The only thing Aussies like more than taking on the Poms is stealing a good kiwi and the Addeybb v Verry Elleegant rivalry satisfies both of those desires.
All that is missing now is a satisfying finale. The 2021 Queen Elizabeth was another thrilling chapter but it hardly felt like a conclusive end.
Punters prepared themselves for a rematch from the Ranvet three weeks prior. Instead they got a rematch of the Ranvet from 56 weeks prior - or at least something more like it.
Like that first meeting, this was a slowly run, tactical affair and it was Addeybb and Tom Marquand who got it most right. Or least wrong, depending on the angle from which you view it.
The overall time could be described as around 15 lengths slow. In other words, given a genuine test, horses the calibre of Addeybb and Verry Elleegant could reasonably be expected to run about 15 lengths faster than the time they produced on the day. They finished quickly but the bird had flown. No fast times here. Just a bunched finish and, once the dust had settled on the thrill of that, the feeling that we'd love to see it again with the gloves off.
That is not to say that the runner up can consider herself unlucky. The ledger now reads 3-1 to Addeybb and that seems a fair reflection of the battle so far. She was outpointed in this tactical affair by the same half-length that seperated them in the even slower (and faster late) test of the 2020 Ranvet.
All four meetings to date have been run slower than optimal but it is noteworthy that the strongest tempo resulted in the widest margin between the pair. Addeybb cleared out to win the 2020 Queen Elizabeth 128 to 117. This year the margin tightened. 124 to 119 the score on the Timeform judge's card.
The theory that Verry Elleegant would benefit from a stronger tempo has some merit but the idea that a stronger tempo would see her more likely to beat Addeybb is lacking for evidence.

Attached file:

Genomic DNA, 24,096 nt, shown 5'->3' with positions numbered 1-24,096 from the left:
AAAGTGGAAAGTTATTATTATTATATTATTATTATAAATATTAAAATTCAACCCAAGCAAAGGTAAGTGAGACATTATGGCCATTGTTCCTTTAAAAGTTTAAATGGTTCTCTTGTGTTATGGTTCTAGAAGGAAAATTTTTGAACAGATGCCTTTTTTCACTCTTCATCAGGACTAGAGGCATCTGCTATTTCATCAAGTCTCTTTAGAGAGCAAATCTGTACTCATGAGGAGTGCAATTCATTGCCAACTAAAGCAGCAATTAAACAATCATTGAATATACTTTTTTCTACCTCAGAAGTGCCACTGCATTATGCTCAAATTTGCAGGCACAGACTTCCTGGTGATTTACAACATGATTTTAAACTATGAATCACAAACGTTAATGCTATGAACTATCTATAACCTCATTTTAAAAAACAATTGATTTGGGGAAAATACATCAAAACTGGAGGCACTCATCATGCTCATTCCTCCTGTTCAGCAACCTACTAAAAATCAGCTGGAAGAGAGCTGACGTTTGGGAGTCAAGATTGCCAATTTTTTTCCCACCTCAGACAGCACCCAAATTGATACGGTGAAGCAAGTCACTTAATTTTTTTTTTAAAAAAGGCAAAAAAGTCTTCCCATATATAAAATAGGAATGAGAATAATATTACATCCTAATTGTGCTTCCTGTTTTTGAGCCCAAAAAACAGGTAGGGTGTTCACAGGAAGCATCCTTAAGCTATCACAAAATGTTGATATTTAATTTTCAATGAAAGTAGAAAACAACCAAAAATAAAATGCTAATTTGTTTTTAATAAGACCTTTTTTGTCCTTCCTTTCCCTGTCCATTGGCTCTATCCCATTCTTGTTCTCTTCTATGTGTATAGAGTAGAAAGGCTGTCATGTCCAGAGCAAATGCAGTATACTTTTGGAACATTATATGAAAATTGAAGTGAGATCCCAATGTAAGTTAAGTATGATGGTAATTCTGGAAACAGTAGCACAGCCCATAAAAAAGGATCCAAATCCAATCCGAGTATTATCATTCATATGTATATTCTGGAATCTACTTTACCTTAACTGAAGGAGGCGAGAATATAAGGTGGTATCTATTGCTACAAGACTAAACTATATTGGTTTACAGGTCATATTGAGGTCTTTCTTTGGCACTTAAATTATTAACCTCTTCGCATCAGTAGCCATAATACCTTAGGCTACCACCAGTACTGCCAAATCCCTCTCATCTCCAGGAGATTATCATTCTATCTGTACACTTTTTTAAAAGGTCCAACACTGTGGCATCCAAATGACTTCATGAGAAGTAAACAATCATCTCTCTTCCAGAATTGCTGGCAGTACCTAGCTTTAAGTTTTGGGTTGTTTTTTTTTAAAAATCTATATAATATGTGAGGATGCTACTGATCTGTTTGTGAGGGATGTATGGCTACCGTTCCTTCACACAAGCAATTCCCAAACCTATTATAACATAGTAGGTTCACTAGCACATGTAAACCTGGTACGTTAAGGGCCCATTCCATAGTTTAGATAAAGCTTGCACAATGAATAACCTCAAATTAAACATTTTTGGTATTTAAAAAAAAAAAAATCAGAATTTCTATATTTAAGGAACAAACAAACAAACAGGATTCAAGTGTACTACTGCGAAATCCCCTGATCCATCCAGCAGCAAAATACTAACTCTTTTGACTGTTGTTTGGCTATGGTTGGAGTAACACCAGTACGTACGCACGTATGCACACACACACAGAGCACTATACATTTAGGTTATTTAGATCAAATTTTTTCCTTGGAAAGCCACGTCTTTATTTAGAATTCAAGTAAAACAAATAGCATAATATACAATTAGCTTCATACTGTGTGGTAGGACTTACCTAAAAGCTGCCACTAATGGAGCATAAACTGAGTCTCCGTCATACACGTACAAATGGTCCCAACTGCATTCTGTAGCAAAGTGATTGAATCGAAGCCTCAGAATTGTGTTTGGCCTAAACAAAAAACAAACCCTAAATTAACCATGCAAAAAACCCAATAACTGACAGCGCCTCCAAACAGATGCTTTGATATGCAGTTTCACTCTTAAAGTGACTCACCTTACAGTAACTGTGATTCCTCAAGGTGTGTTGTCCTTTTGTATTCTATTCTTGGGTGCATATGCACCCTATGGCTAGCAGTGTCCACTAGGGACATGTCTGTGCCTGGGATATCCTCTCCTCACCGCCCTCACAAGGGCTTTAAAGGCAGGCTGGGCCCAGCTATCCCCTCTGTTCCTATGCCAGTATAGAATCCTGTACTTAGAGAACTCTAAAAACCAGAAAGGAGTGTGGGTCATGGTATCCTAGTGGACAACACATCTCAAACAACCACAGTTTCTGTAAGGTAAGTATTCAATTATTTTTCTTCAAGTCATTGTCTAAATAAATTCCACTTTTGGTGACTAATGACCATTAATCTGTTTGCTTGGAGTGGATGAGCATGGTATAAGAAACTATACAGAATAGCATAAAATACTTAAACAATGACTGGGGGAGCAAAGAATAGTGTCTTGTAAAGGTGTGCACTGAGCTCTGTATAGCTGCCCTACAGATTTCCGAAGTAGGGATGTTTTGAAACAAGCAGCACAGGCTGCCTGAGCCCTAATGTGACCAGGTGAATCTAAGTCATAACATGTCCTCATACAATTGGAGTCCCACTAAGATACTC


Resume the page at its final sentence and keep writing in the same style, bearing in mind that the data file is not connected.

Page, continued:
Beating Addeybb when the going gets tough is no easy task. In the 18 months since Addeybb earned his place at the top table over 2000m, Verry Elleegant is one of just three horses (from 52 that have tried) to beat Addeybb along with seven-time Group One winner Magical and two-time Group One winner Lord North. He's had nine individual Group One winners in behind in four UK runs in that span.
He's had 17 individual Group One winners finish behind him in the same number of Australian starts as well as the Japanese Group One winner Danon Premium.
More than just fuel for online arguments for those afflicted with equine patriotism, these global formlines help to widen the points of reference for global handicappers, helping them to make more and more accurate estimates. Estimates turned out as ratings that, in a delightful twist, provoke further online jousting.
This ecosystem is where the great England v Australia rivalry survives and thrives and hopefully a few more months of (un)witty banter will set the stage for a fifth meeting between it's latest protagonists. Perhaps round five will take place on the grandest stage of all - Longchamp on Arc Day - or perhaps a typically soaked Ascot on Champions Day were Mother Nature, not a hose, does the watering.
Wherever it occurs, lets just hope that it does, and that it does so with a score-settling tempo.
Other points of interest from across Day Two of The Championships include:
- Selino ran to a Timeform rating of 111 to win a fairly typical modern Sydney Cup, matching the form he showed when second in last season's Doncaster Cup back in England. More global reference points for handicappers and online provocateurs alike.
- Hungry Heart didn't have to better her Vinery form to win the Oaks. A rating of 112 just below the 113 she produced two weeks prior but good enough to get the prize over a fast-finishing Duais. Sectionals could be read to say that the runner up was unlucky to lose given how things unfolded.
- There were no unlucky losers in the Queen Of The Turf. Last year's Doncaster winner Nettoyer cut down the well fancied Probabeel and won going away at the finish. Nettoyer was well suited by ground that raced slower than widely predicted but she was full value for the win on the conditions that were presented on the day.
- The best rating on the card away from the Queen Elizabeth belonged to Wild Ruler who ran to 116 winning the Arrowfield Sprint, basically replicating the form he produced to win the Roman Consul at the same course back in the spring. Interestingly he did so running around a full second slower than Classique Legend did winning the same race two years ago on ground labelled soft.